London: Fascinating blend of antiquity and modernity

The oldest pub in the City of London

The oldest pub in the City of London

When we think of major cities in the world, New York, London and Paris often comes to mind. I had the chance to first visit New York back in 2008, and Paris in 2011, but not London. In my head, London was this… modern (old?) European city, Queen’s abode… I actually had very little idea of what London really is.

I had the opportunity to visit London last month, and she blew my mind.

The layers (literally) of history in this city, including roads buried underneath dating back to the time of the Romans, were fascinating. When you stand in the middle of the old City of London, you are literally setting foot on historic greatness. I must admit that I have been pretty ignorant to European history all these years, and it was interesting to learn that London originated from Roman Londinium around AD50 and grew to become the commercial center for the Roman Empire. Back in the days, imagine the volume of trade flowing through this one tiny spot in Britain – silk, tea, sugar and all the precious goods from the Silk Road.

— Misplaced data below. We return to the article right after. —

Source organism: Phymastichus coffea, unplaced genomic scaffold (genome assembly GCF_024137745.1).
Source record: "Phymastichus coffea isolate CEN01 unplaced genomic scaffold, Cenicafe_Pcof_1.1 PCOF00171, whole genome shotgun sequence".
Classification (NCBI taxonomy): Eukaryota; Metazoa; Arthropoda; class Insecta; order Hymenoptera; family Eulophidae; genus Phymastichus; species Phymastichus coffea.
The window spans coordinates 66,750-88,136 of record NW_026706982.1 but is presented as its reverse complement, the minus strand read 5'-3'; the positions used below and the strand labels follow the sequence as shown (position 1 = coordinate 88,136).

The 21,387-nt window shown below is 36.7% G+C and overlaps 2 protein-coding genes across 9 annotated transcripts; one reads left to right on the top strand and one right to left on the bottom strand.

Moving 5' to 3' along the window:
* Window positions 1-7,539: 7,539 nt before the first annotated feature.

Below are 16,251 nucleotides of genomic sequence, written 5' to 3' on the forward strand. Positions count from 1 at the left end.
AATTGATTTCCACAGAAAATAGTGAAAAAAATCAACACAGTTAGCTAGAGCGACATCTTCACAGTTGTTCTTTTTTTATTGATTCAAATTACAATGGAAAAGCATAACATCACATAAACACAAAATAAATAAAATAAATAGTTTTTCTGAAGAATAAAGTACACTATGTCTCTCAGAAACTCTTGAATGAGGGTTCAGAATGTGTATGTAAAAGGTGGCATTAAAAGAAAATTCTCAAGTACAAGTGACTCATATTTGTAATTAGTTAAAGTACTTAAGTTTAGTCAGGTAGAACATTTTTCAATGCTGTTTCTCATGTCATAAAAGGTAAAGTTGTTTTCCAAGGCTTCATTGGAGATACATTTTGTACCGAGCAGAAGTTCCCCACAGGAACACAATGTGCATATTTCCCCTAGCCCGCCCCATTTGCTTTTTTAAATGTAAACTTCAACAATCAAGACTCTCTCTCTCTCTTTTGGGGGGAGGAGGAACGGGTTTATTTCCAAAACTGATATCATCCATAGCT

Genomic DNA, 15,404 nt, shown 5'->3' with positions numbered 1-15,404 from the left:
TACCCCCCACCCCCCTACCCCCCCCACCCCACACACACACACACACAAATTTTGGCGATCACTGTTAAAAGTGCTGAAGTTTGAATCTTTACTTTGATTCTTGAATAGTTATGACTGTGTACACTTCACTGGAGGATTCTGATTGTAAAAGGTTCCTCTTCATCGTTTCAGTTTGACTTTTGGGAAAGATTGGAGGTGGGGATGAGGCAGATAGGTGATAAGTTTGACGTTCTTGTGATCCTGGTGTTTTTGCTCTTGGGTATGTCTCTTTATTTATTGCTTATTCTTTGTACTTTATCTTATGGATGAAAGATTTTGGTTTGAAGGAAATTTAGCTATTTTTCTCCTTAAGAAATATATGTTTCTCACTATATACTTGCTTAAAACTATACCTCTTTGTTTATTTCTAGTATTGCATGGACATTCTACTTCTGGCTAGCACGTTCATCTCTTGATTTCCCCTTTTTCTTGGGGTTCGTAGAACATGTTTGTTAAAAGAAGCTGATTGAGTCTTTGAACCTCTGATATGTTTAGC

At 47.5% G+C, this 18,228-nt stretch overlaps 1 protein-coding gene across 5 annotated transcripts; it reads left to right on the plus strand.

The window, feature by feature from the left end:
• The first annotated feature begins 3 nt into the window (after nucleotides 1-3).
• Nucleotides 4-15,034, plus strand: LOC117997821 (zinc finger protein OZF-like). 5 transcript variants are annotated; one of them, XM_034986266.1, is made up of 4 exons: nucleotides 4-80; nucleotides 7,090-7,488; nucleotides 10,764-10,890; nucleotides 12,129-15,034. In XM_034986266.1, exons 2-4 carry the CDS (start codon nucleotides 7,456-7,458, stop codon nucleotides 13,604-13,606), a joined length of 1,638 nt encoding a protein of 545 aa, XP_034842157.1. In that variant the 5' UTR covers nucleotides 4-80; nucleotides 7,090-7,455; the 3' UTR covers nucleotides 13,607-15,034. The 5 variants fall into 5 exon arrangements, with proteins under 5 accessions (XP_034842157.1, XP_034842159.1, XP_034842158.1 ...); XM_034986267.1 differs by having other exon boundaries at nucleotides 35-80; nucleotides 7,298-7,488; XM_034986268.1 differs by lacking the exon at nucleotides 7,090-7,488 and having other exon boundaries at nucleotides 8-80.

And then you walk down to the River Thames and stare across the body of water into the Eye of Sauron – the towering Shard representing the modern world, all 87 storeys of it. I won’t go on to describe modernity – you should have a pretty good idea of that.

Random quirky things:

1. The Wedding Cake, as we know it today, originated from one man in the City of London. Inspired by the spire of a building in the old City of London, he produced a layered cake and presented it as a gift to ask for a hand in marriage. The birth of a tradition.

2. The Lord Mayor of London who governs the merchant guilds in the old City of London still exists as a function today. This sounds ridiculous but the Queen of England  actually needs to seek permission to enter the Old City of London from the Lord Mayor. At her entrance, the Lord Mayor presents a sword to her (presumably relenting his power to her), before she steps into the Old City. The last time this happened during Margaret Thetcher’s funeral, the Lord Mayor tripped and almost took off the Queen’s head … apparently the sword was too heavy for him!

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